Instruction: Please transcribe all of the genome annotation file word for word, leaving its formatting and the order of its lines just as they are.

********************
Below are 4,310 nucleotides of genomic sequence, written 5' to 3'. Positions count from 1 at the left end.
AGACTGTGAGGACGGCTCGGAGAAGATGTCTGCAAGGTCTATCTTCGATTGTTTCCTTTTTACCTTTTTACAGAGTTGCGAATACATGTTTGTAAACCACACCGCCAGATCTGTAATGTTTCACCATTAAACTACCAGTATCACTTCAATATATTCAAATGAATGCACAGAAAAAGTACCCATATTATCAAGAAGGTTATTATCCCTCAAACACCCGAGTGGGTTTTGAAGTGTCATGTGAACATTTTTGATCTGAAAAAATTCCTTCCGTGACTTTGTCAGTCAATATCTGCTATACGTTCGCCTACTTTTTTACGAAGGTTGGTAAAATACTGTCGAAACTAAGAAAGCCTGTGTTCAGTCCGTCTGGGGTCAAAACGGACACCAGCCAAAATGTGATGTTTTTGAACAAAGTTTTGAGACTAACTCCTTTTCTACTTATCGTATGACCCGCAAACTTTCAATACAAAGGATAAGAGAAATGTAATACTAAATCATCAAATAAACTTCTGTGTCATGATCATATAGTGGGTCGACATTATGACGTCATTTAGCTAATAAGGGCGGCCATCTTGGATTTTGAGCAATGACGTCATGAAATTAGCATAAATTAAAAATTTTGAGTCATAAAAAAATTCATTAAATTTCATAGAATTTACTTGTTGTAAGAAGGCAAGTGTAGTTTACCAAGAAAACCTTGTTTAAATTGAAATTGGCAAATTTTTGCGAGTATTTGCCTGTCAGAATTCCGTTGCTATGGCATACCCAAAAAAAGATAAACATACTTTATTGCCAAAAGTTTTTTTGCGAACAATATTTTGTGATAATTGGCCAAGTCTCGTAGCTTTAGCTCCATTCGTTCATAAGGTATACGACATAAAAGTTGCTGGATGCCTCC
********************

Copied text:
Below are 4,310 nucleotides of genomic sequence, written 5' to 3'. Positions count from 1 at the left end.
AGACTGTGAGGACGGCTCGGAGAAGATGTCTGCAAGGTCTATCTTCGATTGTTTCCTTTTTACCTTTTTACAGAGTTGCGAATACATGTTTGTAAACCACACCGCCAGATCTGTAATGTTTCACCATTAAACTACCAGTATCACTTCAATATATTCAAATGAATGCACAGAAAAAGTACCCATATTATCAAGAAGGTTATTATCCCTCAAACACCCGAGTGGGTTTTGAAGTGTCATGTGAACATTTTTGATCTGAAAAAATTCCTTCCGTGACTTTGTCAGTCAATATCTGCTATACGTTCGCCTACTTTTTTACGAAGGTTGGTAAAATACTGTCGAAACTAAGAAAGCCTGTGTTCAGTCCGTCTGGGGTCAAAACGGACACCAGCCAAAATGTGATGTTTTTGAACAAAGTTTTGAGACTAACTCCTTTTCTACTTATCGTATGACCCGCAAACTTTCAATACAAAGGATAAGAGAAATGTAATACTAAATCATCAAATAAACTTCTGTGTCATGATCATATAGTGGGTCGACATTATGACGTCATTTAGCTAATAAGGGCGGCCATCTTGGATTTTGAGCAATGACGTCATGAAATTAGCATAAATTAAAAATTTTGAGTCATAAAAAAATTCATTAAATTTCATAGAATTTACTTGTTGTAAGAAGGCAAGTGTAGTTTACCAAGAAAACCTTGTTTAAATTGAAATTGGCAAATTTTTGCGAGTATTTGCCTGTCAGAATTCCGTTGCTATGGCATACCCAAAAAAAGATAAACATACTTTATTGCCAAAAGTTTTTTTGCGAACAATATTTTGTGATAATTGGCCAAGTCTCGTAGCTTTAGCTCCATTCGTTCATAAGGTATACGACATAAAAGTTGCTGGATGCCTCC